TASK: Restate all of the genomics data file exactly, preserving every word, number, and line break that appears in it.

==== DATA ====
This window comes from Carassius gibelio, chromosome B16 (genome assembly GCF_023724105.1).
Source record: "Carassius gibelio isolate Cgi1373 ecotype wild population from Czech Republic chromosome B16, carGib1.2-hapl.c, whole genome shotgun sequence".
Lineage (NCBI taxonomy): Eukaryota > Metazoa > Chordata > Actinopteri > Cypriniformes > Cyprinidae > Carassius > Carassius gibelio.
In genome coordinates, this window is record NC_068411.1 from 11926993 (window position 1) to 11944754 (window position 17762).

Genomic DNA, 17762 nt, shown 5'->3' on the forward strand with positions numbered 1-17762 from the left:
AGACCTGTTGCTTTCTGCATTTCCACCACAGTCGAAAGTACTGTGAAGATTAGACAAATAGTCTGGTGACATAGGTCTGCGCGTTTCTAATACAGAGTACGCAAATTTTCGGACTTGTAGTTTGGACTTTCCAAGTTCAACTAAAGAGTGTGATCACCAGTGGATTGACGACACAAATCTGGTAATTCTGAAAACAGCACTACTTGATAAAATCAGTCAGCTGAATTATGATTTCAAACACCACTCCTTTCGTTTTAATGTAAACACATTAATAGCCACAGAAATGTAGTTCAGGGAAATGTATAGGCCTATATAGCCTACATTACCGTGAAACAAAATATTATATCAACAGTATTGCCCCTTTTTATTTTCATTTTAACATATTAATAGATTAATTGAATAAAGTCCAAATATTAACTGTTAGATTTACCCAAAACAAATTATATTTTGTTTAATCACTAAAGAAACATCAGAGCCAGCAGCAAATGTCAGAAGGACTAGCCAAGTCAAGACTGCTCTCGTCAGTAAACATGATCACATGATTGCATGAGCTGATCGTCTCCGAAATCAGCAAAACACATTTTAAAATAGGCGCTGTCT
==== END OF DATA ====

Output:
This window comes from Carassius gibelio, chromosome B16 (genome assembly GCF_023724105.1).
Source record: "Carassius gibelio isolate Cgi1373 ecotype wild population from Czech Republic chromosome B16, carGib1.2-hapl.c, whole genome shotgun sequence".
Lineage (NCBI taxonomy): Eukaryota > Metazoa > Chordata > Actinopteri > Cypriniformes > Cyprinidae > Carassius > Carassius gibelio.
In genome coordinates, this window is record NC_068411.1 from 11926993 (window position 1) to 11944754 (window position 17762).

Genomic DNA, 17762 nt, shown 5'->3' on the forward strand with positions numbered 1-17762 from the left:
AGACCTGTTGCTTTCTGCATTTCCACCACAGTCGAAAGTACTGTGAAGATTAGACAAATAGTCTGGTGACATAGGTCTGCGCGTTTCTAATACAGAGTACGCAAATTTTCGGACTTGTAGTTTGGACTTTCCAAGTTCAACTAAAGAGTGTGATCACCAGTGGATTGACGACACAAATCTGGTAATTCTGAAAACAGCACTACTTGATAAAATCAGTCAGCTGAATTATGATTTCAAACACCACTCCTTTCGTTTTAATGTAAACACATTAATAGCCACAGAAATGTAGTTCAGGGAAATGTATAGGCCTATATAGCCTACATTACCGTGAAACAAAATATTATATCAACAGTATTGCCCCTTTTTATTTTCATTTTAACATATTAATAGATTAATTGAATAAAGTCCAAATATTAACTGTTAGATTTACCCAAAACAAATTATATTTTGTTTAATCACTAAAGAAACATCAGAGCCAGCAGCAAATGTCAGAAGGACTAGCCAAGTCAAGACTGCTCTCGTCAGTAAACATGATCACATGATTGCATGAGCTGATCGTCTCCGAAATCAGCAAAACACATTTTAAAATAGGCGCTGTCT